Perhaps more than other artistic mediums, painting’s hallmark is its ability to illustrate or chart the artist’s psychological landscape. After all, the artist is pushing paint directly onto the canvas; there’s nothing “digital” about it, and the works bear the weight of not only the psyche but the sheer physicality of the painter.
The paintings of Vance Mellen take the idea to a few unusual places. That’s due, in part, to his current residency in a state known for being tops in the use of antidepressants (that’s us) and his time spent in Topeka, Kan., dubbed “the mental health capital of the world” because of its multiple asylums. Also, this multimedia artist enhances his paintings with a cinematic sense in his Illuminated Paintings show at Art Access.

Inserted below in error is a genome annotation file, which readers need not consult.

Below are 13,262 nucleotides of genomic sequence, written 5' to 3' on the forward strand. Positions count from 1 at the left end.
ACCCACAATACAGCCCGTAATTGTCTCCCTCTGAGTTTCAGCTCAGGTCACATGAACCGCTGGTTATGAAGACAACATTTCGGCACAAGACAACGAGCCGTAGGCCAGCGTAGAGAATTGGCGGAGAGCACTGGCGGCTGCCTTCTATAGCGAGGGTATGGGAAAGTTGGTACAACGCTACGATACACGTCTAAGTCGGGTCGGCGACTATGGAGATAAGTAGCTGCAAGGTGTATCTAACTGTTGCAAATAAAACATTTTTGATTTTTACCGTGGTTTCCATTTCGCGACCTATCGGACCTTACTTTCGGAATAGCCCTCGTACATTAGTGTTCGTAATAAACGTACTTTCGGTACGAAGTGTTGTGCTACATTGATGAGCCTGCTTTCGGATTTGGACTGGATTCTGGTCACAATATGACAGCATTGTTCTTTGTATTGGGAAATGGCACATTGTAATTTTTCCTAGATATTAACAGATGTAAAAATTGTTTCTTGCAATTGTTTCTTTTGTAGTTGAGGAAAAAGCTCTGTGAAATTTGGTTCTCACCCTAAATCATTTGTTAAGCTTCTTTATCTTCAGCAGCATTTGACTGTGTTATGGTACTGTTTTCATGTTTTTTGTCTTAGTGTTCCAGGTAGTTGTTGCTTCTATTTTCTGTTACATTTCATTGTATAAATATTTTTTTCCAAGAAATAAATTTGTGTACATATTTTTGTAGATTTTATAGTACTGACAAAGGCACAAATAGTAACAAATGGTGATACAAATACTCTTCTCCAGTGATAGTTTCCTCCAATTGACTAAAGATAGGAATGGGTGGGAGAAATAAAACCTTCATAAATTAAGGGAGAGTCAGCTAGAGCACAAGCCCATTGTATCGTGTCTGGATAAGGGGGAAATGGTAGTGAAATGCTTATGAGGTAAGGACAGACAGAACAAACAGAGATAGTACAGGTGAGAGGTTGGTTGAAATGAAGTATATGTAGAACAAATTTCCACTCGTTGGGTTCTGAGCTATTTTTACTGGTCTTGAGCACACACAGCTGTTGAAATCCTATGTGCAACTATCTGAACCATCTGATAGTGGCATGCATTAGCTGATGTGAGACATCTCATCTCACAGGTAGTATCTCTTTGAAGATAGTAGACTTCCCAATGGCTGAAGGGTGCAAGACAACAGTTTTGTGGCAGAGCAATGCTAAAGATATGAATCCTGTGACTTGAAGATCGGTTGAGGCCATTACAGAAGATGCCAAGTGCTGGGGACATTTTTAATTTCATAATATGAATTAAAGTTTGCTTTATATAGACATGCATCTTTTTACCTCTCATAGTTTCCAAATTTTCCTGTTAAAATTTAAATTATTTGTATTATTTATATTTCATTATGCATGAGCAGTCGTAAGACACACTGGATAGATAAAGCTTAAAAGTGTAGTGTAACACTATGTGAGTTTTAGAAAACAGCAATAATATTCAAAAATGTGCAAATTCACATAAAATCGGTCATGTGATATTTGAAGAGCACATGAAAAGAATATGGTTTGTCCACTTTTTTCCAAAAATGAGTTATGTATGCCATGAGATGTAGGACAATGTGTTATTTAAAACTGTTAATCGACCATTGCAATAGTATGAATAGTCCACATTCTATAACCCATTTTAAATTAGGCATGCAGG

These unique landscape paintings include small, transparent/plastic giclee objects that he photographed and embedded in the paintings and illuminated from behind with rope lights and LED lights (“Abandoned Gauss Church” is pictured). The lights have the effect of deepening the sense of seclusion of whomever is inside these ramshackle residences, set against stark backgrounds; the act of illumination highlights what is hidden.
One image of a church graveyard features a miniature animation of Mellen trying to crawl out of his father’s grave, wearing the man’s suit. It’s an almost Freudian moment in diorama form.